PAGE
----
The Saskatoon Covered Market

The covered market is a story in two parts. It’s a sprawling mass of cobbled-together buildings that sits abreast to an exactingly-made corporate palace; the people who go there are either so rich they can buy and sell you, or so poor that they’d cut off a leg for your paycheck; it sits in the heart of the UCAS’s jeweled city, but recognizes none of its authority. Legally speaking, it is a corporate enclave owned by the Morbux cartel. It does not recognize UCAS laws, and the people there are beholden only to the security firms working there. Poetically speaking, it could be described as the place where Saskatoon’s two sides meet—the focal point, around which the whole city turns. The covered market is where the highest rollers in town come to do business, and the greatest mercenaries in Canada negotiate terms. To a Toonpunk, an invitation to the covered market is a sign that you’ve made either a very good impression, or a very powerful enemy.

History of the covered market

To explain how the covered market came to be, we first need to explain lake Saskatoon.

During Bloody March, much of the land around the Saskatoon GenMu was deformed: numerous titanic bodies, ongoing melees, and cluster barrages by the RCA all helped to make the land virtually unrecognizable. One of the most notable terraformations was the formation of Lake Saskatoon, which came about as the result of a drawn-out brawl between an army of giant naked men from a horror manga and an army of giant naked women from an…other manga. The conflict raged for over two months, until a combination of flooding and artillery fire finally destroyed all the local instances of the combatants’ homepages. By the end of the fighting, most of the Western half of Saskatoon had been destroyed; and the river bed itself had been widened and twisted so badly it was commonly described as “a bit like a wizard sleeve”.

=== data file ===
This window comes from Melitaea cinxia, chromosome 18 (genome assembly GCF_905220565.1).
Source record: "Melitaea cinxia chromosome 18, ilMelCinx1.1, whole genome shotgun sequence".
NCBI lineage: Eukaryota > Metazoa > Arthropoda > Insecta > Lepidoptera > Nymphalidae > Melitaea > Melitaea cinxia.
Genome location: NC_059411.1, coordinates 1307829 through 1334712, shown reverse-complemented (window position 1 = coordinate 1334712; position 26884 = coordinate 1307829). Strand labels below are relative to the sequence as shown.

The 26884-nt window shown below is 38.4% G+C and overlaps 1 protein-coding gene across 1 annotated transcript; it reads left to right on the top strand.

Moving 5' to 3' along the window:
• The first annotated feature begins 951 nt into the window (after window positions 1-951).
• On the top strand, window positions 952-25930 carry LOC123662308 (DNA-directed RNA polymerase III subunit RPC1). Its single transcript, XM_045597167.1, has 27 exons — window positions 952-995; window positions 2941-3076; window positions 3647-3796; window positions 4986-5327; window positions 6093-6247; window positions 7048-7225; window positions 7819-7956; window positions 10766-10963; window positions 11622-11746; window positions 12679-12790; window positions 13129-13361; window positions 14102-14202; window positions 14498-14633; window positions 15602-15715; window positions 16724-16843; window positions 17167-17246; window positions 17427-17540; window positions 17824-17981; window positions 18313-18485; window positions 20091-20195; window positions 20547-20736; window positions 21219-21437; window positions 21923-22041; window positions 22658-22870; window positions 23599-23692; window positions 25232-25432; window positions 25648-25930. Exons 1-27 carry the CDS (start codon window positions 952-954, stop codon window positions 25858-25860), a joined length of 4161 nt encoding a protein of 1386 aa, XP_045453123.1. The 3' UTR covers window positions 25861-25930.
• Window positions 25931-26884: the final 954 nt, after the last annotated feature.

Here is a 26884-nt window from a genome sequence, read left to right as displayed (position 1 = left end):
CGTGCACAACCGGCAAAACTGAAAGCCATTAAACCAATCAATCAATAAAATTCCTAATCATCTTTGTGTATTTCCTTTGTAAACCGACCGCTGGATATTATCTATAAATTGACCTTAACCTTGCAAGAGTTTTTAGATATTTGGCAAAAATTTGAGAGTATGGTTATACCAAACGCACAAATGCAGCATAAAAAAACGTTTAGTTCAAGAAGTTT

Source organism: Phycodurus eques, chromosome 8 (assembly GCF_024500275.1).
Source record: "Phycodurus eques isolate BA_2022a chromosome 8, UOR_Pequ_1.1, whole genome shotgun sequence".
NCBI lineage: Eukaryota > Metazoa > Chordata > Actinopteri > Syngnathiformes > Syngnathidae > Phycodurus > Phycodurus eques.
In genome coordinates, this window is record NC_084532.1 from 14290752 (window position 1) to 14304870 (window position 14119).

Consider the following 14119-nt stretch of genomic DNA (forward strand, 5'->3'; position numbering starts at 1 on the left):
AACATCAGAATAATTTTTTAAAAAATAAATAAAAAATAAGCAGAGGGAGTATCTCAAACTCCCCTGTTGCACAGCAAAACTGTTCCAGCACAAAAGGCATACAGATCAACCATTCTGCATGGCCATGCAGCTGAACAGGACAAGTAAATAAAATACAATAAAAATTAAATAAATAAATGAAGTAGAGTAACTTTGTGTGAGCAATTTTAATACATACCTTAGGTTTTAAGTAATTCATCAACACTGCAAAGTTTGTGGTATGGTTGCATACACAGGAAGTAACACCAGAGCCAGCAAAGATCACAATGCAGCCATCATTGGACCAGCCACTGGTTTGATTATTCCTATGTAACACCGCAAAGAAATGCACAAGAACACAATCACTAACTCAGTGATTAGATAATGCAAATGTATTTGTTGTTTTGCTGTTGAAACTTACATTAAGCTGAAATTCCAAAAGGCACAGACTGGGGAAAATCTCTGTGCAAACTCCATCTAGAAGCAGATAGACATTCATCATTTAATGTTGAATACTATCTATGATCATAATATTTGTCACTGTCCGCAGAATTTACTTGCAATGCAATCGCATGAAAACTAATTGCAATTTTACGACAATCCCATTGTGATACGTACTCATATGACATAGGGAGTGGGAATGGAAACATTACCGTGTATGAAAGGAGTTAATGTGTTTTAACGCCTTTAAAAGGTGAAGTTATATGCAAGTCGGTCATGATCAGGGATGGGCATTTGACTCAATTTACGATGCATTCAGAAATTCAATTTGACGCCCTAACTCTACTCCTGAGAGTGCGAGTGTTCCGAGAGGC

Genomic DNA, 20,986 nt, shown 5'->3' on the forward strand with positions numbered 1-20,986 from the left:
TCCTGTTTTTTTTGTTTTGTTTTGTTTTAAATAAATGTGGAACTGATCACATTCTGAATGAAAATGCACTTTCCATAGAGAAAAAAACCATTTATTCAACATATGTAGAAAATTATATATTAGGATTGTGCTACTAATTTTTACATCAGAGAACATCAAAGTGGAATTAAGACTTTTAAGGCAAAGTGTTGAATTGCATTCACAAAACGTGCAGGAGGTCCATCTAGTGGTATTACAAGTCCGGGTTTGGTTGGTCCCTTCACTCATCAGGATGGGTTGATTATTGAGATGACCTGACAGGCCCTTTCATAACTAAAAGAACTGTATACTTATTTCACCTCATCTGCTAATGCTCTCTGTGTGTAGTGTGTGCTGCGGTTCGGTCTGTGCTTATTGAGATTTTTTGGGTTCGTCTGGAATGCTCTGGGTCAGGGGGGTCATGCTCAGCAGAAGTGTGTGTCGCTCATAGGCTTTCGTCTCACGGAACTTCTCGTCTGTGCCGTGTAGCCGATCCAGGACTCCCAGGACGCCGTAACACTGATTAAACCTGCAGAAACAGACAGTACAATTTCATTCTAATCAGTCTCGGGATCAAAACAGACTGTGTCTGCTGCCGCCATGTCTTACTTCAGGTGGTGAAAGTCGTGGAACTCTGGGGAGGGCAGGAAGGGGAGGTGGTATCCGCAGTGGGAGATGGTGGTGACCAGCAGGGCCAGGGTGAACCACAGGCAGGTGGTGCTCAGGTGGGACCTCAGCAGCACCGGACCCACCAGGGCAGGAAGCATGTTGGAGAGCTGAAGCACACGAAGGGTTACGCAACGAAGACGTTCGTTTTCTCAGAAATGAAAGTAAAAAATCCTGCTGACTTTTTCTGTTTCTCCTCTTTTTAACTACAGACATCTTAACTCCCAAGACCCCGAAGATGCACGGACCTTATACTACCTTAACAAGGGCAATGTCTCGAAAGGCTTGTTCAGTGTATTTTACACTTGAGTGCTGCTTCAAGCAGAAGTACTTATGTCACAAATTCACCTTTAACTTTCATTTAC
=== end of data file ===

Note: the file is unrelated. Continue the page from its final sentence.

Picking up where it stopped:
The resulting lake (2.25 km wide, 30 meters deep at its deepest point, 2 meters deep at its shallowest) proved to be a considerable pain for reconstruction architects at the time, and for citizens many years thereafter.

During the early reconstruction days, the UCAS-based think tank Applied Robotics in Nonhuman Animals used it as a chance to field test their new Ocean Sweeper project. The Ocean Sweepers were a school of rainbow trout which were cybernetically augmented with an “exterior stomach”—a small structure roughly two inches wide, which hosted a colony of waste-consuming nanobots. It tunneled into the creature and hijacked its stomach and brain, causing it to seek out and devour industrial waste (including plastic, polystyrene, and other commonly-discarded inorganic materials). Additionally, it hijacked the reproductive faculties of male fish so that their children would be born with a “dormant” version of the same augmentation, which would grow to full functional maturity alongside the fish. This was intended to continue for three generations; and then the augmentation would sterilize the male specimens. The fish would die off, allowing conventional specimens to take their place. This did not go as planned.